A recent webinar held by the excellent people at PIE provided a welcome degree of validation for us here at Amicus Partners. Discussing the role of technology in student recruitment, the speakers provided some great insights into the present and future of student recruitment. The “validation” part kicked in as the speakers began talking about the cost advantages that technology provides, especially when compared to the costs of offline events such as education fairs.

At Amicus Partners, I have seen the cost advantages up close. Targeted campaigns on Facebook for instance can be up and running for less than 5 cents a click; higher visibility campaigns (resulting in nearly 50,000 clicks a month) can be had for roughly 20 cents a click.

These are mind boggling numbers, and as any law school’s finance department will tell you, far, far lower than what will be spent on travel costs for one education fair alone.

Which is not to say that education fairs or in-person events are meaningless, far from it. At the risk of sounding like a Luddite, I continue to believe that in-person interactions are crucial. But they need not be the only method of outreach.

Think of online campaigns as the first step of any outreach activity as opposed to the be all and end all. And, as elucidated above, these online campaigns do not necessarily entail a substantial financial investment.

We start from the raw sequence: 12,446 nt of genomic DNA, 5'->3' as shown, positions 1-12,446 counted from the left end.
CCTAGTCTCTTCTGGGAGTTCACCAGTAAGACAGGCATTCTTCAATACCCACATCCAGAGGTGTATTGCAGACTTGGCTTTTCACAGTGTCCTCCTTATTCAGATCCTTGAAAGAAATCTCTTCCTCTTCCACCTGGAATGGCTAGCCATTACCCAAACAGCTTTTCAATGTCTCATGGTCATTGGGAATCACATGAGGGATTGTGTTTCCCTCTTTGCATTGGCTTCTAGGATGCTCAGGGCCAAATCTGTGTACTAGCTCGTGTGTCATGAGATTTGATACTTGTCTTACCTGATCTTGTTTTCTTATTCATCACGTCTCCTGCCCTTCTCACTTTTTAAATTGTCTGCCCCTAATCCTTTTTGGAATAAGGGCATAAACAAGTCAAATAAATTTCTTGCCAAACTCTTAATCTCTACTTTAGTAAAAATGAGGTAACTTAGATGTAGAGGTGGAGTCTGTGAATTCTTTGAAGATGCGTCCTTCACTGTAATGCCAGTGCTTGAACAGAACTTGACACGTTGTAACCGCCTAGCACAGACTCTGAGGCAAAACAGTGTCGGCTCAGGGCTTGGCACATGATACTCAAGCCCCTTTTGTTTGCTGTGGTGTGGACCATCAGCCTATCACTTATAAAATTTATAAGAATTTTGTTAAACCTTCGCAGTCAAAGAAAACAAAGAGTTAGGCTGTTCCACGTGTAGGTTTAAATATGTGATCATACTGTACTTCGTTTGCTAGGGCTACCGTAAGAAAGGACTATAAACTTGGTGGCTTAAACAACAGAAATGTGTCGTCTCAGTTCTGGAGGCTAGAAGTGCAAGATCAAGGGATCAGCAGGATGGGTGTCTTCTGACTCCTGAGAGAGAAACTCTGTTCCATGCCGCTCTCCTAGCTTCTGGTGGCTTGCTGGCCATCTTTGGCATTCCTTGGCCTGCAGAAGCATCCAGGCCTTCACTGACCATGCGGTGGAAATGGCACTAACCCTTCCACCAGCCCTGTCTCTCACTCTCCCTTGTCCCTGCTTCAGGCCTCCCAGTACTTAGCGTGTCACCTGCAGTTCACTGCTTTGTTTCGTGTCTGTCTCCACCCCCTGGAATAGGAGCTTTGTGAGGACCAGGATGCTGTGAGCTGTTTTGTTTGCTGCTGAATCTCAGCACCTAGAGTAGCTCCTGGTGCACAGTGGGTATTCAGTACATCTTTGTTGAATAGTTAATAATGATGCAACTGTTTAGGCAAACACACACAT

Such campaigns should ideally include a social media presence, which in itself is again not that difficult to do. In fact, this is something that law schools around the world are already doing, some to great effect.

Having said that, and this is something our former intern Swati researched on, law schools rarely have a separate social media presence for LLM applicants alone. Instead, the presence is largely for and by the JD audience.

Which is unfortunate to say the least.

Not only does this mean that graduate admissions teams do not have access to the leads which social media campaigns can churn out, but it also adds to the perception that graduate programs are low down in the priority list for foreign law schools.

Which is, again, quite unfortunate.

But this can change. At very little cost. 

So, if you are a law school that is looking to build on India recruitments, here are a few things you can do:

  • Build a presence on at least one platform such as LinkedIn, Instagram, Facebook (In that order)
  • Have a specific data collection page for LLM applicants to derive maximum benefit from the campaign
  • Outsource work to organisations such as Amicus Partners (cough cough)